first annual BCRF scientific conference 2002
Leading breast cancer researchers gathered in October, 2002, for The Breast Cancer Research Foundation's inaugural Scientific Conference, held in conjunction with its annual Symposium and Luncheon. The one-day Conference, underwritten with generous support from BCRF Advisory Board member Muriel Siebert and hosted by Memorial Sloan-Kettering Cancer Center in Manhattan, was enthusiastically received by all who attended.
The investigators-all of whom are supported by grants from the Foundation-hailed from 17 states and Israel. This was the first occasion for the Foundation to act as a convener, in bringing eminent scientists together to share discoveries, compare data, and explore opportunities for collaboration.
The number of researchers supported by Foundation grants has increased greatly; in 2002 alone, the funded scientists grew from 50 to 63. As noted by BCRF grantee Dr. Edith Perez (Mayo Clinic, Jacksonville) in a letter to the Foundation last year, "One of the best parts of the BCRF is the group itself, a group that distinguishes itself by professionalism, focus, and clear goals for success." A natural outgrowth of this shared group identity was a scientific conference. "We are all working toward the same common goal," said Medical Advisory Board Chairman and breast-cancer oncologist Larry Norton, MD, who moderated the Conference. "Yet funding by The Breast Cancer Research Foundation is so enormously powerful because it encourages truly innovative science."
The Conference focused on new developments in research related to the breast cancer genes BRCA1 and BRCA2. Inherited mutations in either gene are known to dramatically increase a woman's risk of breast cancer. Six research projects-all funded by BCRF grants-were highlighted as part of the Conference, and investigators leading those projects presented updates of their research to their colleagues. All BCRF researchers who attended, including non-presenters, joined in the lively discussions following each presentation. Afterward, members of the Foundation's Advisory Board were invited to attend a "Wrap-Up" session.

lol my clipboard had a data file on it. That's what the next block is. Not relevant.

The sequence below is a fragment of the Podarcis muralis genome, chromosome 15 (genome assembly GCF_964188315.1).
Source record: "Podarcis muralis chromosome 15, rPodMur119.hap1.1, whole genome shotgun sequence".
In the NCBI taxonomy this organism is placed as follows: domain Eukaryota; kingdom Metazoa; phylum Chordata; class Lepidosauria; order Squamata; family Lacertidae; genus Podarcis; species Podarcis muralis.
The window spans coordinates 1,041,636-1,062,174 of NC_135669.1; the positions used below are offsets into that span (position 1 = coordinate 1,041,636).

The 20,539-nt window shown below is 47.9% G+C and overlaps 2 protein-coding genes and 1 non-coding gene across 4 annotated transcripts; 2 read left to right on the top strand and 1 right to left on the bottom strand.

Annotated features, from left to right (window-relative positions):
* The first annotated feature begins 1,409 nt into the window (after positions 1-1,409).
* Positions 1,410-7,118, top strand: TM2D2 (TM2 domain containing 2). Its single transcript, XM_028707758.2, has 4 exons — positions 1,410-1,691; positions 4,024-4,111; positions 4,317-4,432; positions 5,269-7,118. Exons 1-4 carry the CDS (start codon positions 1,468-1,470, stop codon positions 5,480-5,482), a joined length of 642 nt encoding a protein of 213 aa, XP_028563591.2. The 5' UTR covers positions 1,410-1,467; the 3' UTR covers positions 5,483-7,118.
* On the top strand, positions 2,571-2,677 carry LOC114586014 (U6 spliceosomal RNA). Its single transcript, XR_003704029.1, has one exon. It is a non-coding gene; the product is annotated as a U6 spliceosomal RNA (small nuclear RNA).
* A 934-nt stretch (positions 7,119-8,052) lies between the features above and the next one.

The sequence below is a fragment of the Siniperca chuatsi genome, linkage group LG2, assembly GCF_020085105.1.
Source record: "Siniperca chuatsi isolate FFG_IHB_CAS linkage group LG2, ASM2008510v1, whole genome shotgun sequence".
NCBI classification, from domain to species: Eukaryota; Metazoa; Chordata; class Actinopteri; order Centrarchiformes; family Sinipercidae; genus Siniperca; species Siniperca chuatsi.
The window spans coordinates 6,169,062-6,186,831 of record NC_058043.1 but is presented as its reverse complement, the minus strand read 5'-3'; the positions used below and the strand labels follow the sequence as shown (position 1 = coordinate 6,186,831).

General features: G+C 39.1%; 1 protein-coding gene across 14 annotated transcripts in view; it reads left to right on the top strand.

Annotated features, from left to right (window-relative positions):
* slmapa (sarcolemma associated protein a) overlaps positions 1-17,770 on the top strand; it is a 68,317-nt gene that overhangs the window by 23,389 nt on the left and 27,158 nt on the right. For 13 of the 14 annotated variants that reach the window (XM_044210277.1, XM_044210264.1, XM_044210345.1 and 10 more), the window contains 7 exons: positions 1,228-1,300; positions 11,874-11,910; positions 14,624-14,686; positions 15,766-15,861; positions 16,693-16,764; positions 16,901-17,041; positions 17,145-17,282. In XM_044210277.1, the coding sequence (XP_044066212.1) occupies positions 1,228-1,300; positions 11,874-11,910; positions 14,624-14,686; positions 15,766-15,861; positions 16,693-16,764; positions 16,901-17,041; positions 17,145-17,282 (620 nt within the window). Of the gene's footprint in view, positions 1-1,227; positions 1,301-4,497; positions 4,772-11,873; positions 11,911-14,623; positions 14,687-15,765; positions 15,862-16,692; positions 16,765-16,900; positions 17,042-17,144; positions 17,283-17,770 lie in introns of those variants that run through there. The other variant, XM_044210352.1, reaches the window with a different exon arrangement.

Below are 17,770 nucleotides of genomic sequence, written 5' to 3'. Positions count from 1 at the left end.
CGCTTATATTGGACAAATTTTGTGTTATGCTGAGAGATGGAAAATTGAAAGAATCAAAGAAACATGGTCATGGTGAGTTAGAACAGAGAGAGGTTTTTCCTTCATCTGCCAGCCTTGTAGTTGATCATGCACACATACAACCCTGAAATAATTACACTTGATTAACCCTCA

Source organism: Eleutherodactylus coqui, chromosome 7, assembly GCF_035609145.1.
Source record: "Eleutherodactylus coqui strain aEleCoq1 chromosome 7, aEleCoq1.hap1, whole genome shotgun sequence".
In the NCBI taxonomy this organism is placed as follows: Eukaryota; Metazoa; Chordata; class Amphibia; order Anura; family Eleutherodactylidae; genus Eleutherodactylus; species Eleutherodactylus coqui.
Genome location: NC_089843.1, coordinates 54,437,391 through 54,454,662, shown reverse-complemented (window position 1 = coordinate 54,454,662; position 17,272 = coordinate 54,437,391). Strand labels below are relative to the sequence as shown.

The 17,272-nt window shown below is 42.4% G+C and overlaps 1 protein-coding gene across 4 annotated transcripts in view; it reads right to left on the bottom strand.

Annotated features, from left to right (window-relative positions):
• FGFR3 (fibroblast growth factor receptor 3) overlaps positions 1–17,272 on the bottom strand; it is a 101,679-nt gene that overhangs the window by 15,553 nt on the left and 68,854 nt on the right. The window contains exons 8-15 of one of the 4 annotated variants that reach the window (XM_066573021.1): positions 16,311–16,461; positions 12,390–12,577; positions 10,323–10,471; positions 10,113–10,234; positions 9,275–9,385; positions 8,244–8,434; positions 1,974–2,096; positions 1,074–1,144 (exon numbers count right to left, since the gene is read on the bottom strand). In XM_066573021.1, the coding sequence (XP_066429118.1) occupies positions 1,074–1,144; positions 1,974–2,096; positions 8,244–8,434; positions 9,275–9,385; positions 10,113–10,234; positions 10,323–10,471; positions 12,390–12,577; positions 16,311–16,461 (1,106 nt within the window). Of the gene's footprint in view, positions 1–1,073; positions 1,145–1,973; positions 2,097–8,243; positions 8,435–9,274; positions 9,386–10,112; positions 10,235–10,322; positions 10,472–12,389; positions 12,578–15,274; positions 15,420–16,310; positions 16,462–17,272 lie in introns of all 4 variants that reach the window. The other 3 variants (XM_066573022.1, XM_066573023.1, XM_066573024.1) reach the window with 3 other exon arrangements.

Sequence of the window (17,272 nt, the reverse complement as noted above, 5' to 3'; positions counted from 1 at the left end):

The presentations included advances in both clinical and basic science research. The following scientists presented their latest work:
Mary-Claire King, PhD, a breast cancer geneticist at the University of Washington in Seattle, shared news of the progress of The New York Breast Cancer Study, a project she leads with Joan Marks, MS, Director Emerita, The Human Genetics program at Sarah Lawrence College in Bronxville, New York. Initiated in 1996, this study evaluates the risk of breast and ovarian cancer due to inherited mutations in BRCA1 and BRCA2 in New York City area patients who have been diagnosed with invasive breast cancer and who have Ashkenazi Jewish ancestry. This ethnic group provides a unique opportunity to study the risks of inherited breast cancer because three of the most common mutations in the BRCA1 and BRCA2 genes have been passed down through generations in this population. Furthermore, the information gleaned from studying inherited breast cancer eventually may be applied more generally to sporadic breast cancer cases.
The researchers have found that the risk of breast cancer among women who inherit these mutations is exceedingly high. They are also investigating non-genetic factors, such as exercise during the teenage years and a woman's age at her first full-term pregnancy, to see whether they modify breast cancer risk in these women.